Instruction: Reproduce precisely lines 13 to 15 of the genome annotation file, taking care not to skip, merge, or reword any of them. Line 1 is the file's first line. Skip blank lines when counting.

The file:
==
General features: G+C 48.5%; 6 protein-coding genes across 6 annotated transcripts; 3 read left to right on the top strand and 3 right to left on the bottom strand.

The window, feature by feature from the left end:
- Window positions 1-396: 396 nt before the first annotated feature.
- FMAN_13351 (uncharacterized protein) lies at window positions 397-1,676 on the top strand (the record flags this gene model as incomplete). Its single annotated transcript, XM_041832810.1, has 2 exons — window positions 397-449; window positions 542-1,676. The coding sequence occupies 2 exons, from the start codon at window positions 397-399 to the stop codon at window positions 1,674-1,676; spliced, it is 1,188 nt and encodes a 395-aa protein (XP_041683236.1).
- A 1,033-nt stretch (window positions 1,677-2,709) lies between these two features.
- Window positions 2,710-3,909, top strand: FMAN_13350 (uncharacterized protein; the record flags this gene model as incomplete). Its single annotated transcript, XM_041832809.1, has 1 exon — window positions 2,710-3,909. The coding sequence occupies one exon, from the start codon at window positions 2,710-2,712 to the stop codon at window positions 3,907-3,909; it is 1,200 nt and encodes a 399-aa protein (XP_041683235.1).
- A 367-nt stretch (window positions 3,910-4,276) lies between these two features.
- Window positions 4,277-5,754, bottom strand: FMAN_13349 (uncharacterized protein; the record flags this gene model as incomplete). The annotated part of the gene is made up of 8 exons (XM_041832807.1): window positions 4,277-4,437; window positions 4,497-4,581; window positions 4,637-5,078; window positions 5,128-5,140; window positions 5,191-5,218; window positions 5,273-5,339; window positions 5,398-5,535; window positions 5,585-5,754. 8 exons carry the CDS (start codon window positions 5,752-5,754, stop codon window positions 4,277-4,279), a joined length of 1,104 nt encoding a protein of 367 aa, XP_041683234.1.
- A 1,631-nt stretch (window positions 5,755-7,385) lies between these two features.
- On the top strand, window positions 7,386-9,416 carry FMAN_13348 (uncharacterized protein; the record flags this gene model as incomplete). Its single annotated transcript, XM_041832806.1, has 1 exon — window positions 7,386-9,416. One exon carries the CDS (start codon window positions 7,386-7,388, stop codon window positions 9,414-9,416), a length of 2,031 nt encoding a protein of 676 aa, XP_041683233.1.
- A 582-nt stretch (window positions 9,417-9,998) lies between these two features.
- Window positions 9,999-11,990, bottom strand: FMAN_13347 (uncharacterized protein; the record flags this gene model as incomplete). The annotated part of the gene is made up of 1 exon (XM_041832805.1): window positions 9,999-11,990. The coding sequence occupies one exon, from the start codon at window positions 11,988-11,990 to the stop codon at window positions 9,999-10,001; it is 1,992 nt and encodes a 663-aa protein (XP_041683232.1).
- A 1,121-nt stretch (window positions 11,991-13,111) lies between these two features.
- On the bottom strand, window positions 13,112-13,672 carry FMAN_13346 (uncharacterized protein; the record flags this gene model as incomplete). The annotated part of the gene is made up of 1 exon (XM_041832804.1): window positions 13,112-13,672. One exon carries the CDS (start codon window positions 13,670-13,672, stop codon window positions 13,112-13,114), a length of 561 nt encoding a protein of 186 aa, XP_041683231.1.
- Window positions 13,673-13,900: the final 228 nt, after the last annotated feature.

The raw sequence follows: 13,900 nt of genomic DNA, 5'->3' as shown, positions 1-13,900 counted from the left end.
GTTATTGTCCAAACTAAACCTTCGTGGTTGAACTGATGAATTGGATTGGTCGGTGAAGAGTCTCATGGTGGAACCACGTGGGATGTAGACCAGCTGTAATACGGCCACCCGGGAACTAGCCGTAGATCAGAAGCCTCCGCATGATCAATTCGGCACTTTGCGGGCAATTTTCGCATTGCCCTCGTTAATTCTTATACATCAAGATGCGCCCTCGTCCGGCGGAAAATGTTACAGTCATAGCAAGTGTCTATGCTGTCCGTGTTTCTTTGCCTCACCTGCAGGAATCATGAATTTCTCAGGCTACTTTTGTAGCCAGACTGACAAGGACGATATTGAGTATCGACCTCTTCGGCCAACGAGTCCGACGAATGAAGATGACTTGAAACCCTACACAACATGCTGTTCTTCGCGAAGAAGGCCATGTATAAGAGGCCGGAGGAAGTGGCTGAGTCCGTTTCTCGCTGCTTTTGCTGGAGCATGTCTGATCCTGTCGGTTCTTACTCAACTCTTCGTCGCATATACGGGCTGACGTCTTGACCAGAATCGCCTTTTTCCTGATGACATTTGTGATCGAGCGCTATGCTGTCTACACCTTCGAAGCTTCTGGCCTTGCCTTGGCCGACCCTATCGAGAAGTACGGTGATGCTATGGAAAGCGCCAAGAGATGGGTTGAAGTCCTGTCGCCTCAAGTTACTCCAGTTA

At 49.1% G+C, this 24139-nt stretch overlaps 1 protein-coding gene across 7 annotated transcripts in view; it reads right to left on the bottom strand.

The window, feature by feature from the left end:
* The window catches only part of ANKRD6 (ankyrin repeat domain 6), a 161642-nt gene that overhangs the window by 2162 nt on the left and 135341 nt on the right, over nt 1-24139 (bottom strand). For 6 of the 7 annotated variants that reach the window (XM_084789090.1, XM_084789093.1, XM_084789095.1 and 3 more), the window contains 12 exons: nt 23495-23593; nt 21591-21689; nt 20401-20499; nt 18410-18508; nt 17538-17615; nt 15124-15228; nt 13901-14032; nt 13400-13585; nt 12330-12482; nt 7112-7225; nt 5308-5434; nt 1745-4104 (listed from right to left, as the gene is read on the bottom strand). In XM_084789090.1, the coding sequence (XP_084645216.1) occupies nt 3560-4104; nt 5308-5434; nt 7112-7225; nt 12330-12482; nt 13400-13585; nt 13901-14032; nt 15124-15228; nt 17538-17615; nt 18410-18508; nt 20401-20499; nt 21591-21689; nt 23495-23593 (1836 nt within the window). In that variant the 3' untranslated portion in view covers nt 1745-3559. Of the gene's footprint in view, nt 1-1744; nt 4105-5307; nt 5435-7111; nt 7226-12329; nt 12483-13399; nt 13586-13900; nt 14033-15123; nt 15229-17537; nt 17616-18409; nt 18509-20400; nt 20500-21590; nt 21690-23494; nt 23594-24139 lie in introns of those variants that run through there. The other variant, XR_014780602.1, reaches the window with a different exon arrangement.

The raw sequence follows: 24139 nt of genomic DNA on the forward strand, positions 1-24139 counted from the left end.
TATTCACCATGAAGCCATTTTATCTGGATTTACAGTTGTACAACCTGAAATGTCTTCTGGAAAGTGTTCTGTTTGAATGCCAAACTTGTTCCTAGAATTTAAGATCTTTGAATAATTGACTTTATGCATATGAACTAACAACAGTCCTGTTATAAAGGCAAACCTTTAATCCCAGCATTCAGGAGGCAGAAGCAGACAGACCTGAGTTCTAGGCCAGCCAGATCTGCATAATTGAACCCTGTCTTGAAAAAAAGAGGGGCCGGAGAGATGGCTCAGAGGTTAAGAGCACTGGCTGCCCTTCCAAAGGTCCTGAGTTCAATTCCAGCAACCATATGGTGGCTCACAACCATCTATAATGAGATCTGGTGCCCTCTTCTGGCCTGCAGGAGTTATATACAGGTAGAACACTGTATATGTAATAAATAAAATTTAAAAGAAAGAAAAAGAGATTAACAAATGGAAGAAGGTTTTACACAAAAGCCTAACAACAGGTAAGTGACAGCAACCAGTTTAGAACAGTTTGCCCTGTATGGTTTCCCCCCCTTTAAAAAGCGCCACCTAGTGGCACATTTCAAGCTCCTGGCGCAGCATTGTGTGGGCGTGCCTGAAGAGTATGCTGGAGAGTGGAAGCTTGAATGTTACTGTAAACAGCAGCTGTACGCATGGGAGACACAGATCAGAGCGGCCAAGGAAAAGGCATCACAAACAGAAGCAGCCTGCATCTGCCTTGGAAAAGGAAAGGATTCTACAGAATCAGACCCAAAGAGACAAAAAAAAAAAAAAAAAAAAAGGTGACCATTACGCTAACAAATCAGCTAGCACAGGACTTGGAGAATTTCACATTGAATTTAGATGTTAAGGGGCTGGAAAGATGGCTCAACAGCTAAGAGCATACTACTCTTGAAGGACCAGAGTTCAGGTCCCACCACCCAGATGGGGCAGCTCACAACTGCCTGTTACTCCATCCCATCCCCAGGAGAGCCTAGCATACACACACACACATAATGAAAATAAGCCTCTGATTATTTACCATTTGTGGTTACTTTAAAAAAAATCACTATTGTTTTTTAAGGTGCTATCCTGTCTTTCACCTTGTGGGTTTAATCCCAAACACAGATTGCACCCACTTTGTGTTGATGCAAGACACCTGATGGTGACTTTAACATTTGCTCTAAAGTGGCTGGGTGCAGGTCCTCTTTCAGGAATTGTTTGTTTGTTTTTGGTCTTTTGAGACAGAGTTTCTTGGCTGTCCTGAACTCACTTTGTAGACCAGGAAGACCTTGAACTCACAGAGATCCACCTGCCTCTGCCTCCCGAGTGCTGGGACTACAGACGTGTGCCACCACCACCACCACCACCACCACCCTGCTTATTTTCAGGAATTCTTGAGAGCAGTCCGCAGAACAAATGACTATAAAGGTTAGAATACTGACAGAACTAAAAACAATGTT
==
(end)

- A 1,121-nt stretch (window positions 11,991-13,111) lies between these two features.
- On the bottom strand, window positions 13,112-13,672 carry FMAN_13346 (uncharacterized protein; the record flags this gene model as incomplete). The annotated part of the gene is made up of 1 exon (XM_041832804.1): window positions 13,112-13,672. One exon carries the CDS (start codon window positions 13,670-13,672, stop codon window positions 13,112-13,114), a length of 561 nt encoding a protein of 186 aa, XP_041683231.1.
- Window positions 13,673-13,900: the final 228 nt, after the last annotated feature.